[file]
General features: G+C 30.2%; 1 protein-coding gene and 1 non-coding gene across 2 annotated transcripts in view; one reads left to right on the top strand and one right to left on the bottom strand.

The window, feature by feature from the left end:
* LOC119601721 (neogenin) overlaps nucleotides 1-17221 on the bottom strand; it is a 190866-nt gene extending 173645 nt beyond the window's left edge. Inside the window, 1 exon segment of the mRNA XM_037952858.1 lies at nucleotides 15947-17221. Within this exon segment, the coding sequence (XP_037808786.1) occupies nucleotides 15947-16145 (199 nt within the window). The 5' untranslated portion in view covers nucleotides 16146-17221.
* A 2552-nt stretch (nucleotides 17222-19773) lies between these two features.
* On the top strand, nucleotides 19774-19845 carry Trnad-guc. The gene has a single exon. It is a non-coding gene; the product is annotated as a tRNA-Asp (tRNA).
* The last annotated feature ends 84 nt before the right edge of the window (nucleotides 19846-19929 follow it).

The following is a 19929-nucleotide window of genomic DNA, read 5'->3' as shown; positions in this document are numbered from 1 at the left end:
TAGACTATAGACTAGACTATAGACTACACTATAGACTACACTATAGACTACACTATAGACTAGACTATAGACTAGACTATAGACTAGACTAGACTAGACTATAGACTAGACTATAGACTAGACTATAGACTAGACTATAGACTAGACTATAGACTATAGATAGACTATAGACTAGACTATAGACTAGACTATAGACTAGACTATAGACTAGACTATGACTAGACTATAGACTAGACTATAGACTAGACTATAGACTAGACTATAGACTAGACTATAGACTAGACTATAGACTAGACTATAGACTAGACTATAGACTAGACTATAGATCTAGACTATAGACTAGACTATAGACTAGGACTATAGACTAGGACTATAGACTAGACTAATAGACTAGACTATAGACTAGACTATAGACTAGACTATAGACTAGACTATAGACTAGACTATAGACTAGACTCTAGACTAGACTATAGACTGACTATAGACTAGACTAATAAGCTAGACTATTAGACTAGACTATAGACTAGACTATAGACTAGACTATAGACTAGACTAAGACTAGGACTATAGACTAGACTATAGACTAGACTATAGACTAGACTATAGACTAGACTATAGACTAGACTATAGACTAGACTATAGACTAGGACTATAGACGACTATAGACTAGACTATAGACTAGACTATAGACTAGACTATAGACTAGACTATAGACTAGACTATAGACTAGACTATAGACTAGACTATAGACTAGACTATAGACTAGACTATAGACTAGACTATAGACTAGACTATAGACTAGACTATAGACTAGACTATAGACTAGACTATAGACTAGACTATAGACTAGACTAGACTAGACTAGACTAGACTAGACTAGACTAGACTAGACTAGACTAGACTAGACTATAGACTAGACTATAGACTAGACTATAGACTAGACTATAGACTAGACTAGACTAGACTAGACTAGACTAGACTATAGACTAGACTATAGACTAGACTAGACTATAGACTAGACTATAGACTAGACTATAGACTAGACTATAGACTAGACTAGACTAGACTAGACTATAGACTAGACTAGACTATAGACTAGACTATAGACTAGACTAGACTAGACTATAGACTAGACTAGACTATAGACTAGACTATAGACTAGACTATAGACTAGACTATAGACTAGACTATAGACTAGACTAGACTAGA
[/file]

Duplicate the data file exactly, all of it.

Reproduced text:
General features: G+C 30.2%; 1 protein-coding gene and 1 non-coding gene across 2 annotated transcripts in view; one reads left to right on the top strand and one right to left on the bottom strand.

The window, feature by feature from the left end:
* LOC119601721 (neogenin) overlaps nucleotides 1-17221 on the bottom strand; it is a 190866-nt gene extending 173645 nt beyond the window's left edge. Inside the window, 1 exon segment of the mRNA XM_037952858.1 lies at nucleotides 15947-17221. Within this exon segment, the coding sequence (XP_037808786.1) occupies nucleotides 15947-16145 (199 nt within the window). The 5' untranslated portion in view covers nucleotides 16146-17221.
* A 2552-nt stretch (nucleotides 17222-19773) lies between these two features.
* On the top strand, nucleotides 19774-19845 carry Trnad-guc. The gene has a single exon. It is a non-coding gene; the product is annotated as a tRNA-Asp (tRNA).
* The last annotated feature ends 84 nt before the right edge of the window (nucleotides 19846-19929 follow it).

The following is a 19929-nucleotide window of genomic DNA, read 5'->3' as shown; positions in this document are numbered from 1 at the left end:
TAGACTATAGACTAGACTATAGACTACACTATAGACTACACTATAGACTACACTATAGACTAGACTATAGACTAGACTATAGACTAGACTAGACTAGACTATAGACTAGACTATAGACTAGACTATAGACTAGACTATAGACTAGACTATAGACTATAGATAGACTATAGACTAGACTATAGACTAGACTATAGACTAGACTATAGACTAGACTATGACTAGACTATAGACTAGACTATAGACTAGACTATAGACTAGACTATAGACTAGACTATAGACTAGACTATAGACTAGACTATAGACTAGACTATAGACTAGACTATAGATCTAGACTATAGACTAGACTATAGACTAGGACTATAGACTAGGACTATAGACTAGACTAATAGACTAGACTATAGACTAGACTATAGACTAGACTATAGACTAGACTATAGACTAGACTATAGACTAGACTCTAGACTAGACTATAGACTGACTATAGACTAGACTAATAAGCTAGACTATTAGACTAGACTATAGACTAGACTATAGACTAGACTATAGACTAGACTAAGACTAGGACTATAGACTAGACTATAGACTAGACTATAGACTAGACTATAGACTAGACTATAGACTAGACTATAGACTAGACTATAGACTAGGACTATAGACGACTATAGACTAGACTATAGACTAGACTATAGACTAGACTATAGACTAGACTATAGACTAGACTATAGACTAGACTATAGACTAGACTATAGACTAGACTATAGACTAGACTATAGACTAGACTATAGACTAGACTATAGACTAGACTATAGACTAGACTATAGACTAGACTATAGACTAGACTATAGACTAGACTAGACTAGACTAGACTAGACTAGACTAGACTAGACTAGACTAGACTAGACTAGACTATAGACTAGACTATAGACTAGACTATAGACTAGACTATAGACTAGACTAGACTAGACTAGACTAGACTAGACTATAGACTAGACTATAGACTAGACTAGACTATAGACTAGACTATAGACTAGACTATAGACTAGACTATAGACTAGACTAGACTAGACTAGACTATAGACTAGACTAGACTATAGACTAGACTATAGACTAGACTAGACTAGACTATAGACTAGACTAGACTATAGACTAGACTATAGACTAGACTATAGACTAGACTATAGACTAGACTATAGACTAGACTAGACTAGA